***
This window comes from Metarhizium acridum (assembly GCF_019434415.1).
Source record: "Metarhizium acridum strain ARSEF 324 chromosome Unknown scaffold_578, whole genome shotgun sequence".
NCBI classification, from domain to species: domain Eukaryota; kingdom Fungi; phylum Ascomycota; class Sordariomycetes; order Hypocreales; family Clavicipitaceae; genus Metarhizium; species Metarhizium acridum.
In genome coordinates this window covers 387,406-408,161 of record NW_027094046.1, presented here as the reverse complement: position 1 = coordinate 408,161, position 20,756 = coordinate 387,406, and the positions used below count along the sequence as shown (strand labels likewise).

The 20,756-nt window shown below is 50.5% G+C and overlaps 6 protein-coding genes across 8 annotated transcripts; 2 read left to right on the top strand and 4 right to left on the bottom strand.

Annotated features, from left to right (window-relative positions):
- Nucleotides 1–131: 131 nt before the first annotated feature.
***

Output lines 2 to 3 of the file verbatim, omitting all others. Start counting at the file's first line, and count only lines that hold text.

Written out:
Source record: "Metarhizium acridum strain ARSEF 324 chromosome Unknown scaffold_578, whole genome shotgun sequence".
NCBI classification, from domain to species: domain Eukaryota; kingdom Fungi; phylum Ascomycota; class Sordariomycetes; order Hypocreales; family Clavicipitaceae; genus Metarhizium; species Metarhizium acridum.